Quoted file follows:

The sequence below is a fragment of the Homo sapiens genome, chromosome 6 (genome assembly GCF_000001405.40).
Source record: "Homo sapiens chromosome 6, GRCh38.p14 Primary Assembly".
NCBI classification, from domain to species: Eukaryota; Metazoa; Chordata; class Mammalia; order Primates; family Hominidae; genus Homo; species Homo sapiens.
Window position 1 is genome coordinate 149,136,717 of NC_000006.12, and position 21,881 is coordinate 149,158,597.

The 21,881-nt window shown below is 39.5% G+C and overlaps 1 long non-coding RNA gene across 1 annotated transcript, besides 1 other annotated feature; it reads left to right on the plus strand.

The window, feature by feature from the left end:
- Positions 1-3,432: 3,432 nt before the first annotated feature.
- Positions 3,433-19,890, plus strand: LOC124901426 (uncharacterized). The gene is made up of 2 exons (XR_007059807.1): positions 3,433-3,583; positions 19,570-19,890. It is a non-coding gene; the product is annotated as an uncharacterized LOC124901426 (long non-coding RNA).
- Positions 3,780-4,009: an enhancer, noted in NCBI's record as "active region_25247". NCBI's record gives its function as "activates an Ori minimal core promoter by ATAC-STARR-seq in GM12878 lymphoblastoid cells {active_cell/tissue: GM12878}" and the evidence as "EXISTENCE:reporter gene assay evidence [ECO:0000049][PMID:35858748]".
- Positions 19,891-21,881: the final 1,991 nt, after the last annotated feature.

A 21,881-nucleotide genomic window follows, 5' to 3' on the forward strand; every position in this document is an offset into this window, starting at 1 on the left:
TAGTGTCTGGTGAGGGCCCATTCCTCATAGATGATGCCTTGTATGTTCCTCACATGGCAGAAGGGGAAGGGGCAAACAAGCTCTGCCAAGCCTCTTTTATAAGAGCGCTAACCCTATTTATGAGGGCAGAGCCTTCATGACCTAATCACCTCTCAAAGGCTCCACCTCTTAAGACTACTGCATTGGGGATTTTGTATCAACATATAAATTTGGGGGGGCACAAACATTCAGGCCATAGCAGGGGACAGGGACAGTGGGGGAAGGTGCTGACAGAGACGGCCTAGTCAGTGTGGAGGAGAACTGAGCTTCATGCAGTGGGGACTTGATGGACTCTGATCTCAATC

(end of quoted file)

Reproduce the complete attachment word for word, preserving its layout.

The sequence below is a fragment of the Homo sapiens genome, chromosome 6 (genome assembly GCF_000001405.40).
Source record: "Homo sapiens chromosome 6, GRCh38.p14 Primary Assembly".
NCBI classification, from domain to species: Eukaryota; Metazoa; Chordata; class Mammalia; order Primates; family Hominidae; genus Homo; species Homo sapiens.
Window position 1 is genome coordinate 149,136,717 of NC_000006.12, and position 21,881 is coordinate 149,158,597.

The 21,881-nt window shown below is 39.5% G+C and overlaps 1 long non-coding RNA gene across 1 annotated transcript, besides 1 other annotated feature; it reads left to right on the plus strand.

The window, feature by feature from the left end:
- Positions 1-3,432: 3,432 nt before the first annotated feature.
- Positions 3,433-19,890, plus strand: LOC124901426 (uncharacterized). The gene is made up of 2 exons (XR_007059807.1): positions 3,433-3,583; positions 19,570-19,890. It is a non-coding gene; the product is annotated as an uncharacterized LOC124901426 (long non-coding RNA).
- Positions 3,780-4,009: an enhancer, noted in NCBI's record as "active region_25247". NCBI's record gives its function as "activates an Ori minimal core promoter by ATAC-STARR-seq in GM12878 lymphoblastoid cells {active_cell/tissue: GM12878}" and the evidence as "EXISTENCE:reporter gene assay evidence [ECO:0000049][PMID:35858748]".
- Positions 19,891-21,881: the final 1,991 nt, after the last annotated feature.

A 21,881-nucleotide genomic window follows, 5' to 3' on the forward strand; every position in this document is an offset into this window, starting at 1 on the left:
TAGTGTCTGGTGAGGGCCCATTCCTCATAGATGATGCCTTGTATGTTCCTCACATGGCAGAAGGGGAAGGGGCAAACAAGCTCTGCCAAGCCTCTTTTATAAGAGCGCTAACCCTATTTATGAGGGCAGAGCCTTCATGACCTAATCACCTCTCAAAGGCTCCACCTCTTAAGACTACTGCATTGGGGATTTTGTATCAACATATAAATTTGGGGGGGCACAAACATTCAGGCCATAGCAGGGGACAGGGACAGTGGGGGAAGGTGCTGACAGAGACGGCCTAGTCAGTGTGGAGGAGAACTGAGCTTCATGCAGTGGGGACTTGATGGACTCTGATCTCAATC